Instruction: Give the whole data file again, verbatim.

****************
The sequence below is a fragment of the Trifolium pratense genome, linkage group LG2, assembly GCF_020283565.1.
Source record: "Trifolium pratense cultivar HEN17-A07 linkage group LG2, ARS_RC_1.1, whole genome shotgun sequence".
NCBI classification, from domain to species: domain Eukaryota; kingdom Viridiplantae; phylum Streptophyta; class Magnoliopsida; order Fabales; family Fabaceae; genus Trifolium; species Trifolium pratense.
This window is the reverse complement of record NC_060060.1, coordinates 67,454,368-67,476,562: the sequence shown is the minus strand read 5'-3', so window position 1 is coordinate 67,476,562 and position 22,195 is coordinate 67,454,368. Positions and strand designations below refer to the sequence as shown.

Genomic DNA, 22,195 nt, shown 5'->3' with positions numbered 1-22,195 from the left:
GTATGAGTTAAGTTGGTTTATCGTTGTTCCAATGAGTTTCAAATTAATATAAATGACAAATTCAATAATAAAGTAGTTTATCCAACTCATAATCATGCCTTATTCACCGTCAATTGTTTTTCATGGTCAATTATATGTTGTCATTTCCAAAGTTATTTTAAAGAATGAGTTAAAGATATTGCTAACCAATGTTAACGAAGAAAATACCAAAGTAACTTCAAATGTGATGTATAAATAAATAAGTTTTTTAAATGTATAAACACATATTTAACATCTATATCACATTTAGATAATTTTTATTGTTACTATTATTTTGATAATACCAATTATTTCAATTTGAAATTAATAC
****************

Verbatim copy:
The sequence below is a fragment of the Trifolium pratense genome, linkage group LG2, assembly GCF_020283565.1.
Source record: "Trifolium pratense cultivar HEN17-A07 linkage group LG2, ARS_RC_1.1, whole genome shotgun sequence".
NCBI classification, from domain to species: domain Eukaryota; kingdom Viridiplantae; phylum Streptophyta; class Magnoliopsida; order Fabales; family Fabaceae; genus Trifolium; species Trifolium pratense.
This window is the reverse complement of record NC_060060.1, coordinates 67,454,368-67,476,562: the sequence shown is the minus strand read 5'-3', so window position 1 is coordinate 67,476,562 and position 22,195 is coordinate 67,454,368. Positions and strand designations below refer to the sequence as shown.

Genomic DNA, 22,195 nt, shown 5'->3' with positions numbered 1-22,195 from the left:
GTATGAGTTAAGTTGGTTTATCGTTGTTCCAATGAGTTTCAAATTAATATAAATGACAAATTCAATAATAAAGTAGTTTATCCAACTCATAATCATGCCTTATTCACCGTCAATTGTTTTTCATGGTCAATTATATGTTGTCATTTCCAAAGTTATTTTAAAGAATGAGTTAAAGATATTGCTAACCAATGTTAACGAAGAAAATACCAAAGTAACTTCAAATGTGATGTATAAATAAATAAGTTTTTTAAATGTATAAACACATATTTAACATCTATATCACATTTAGATAATTTTTATTGTTACTATTATTTTGATAATACCAATTATTTCAATTTGAAATTAATAC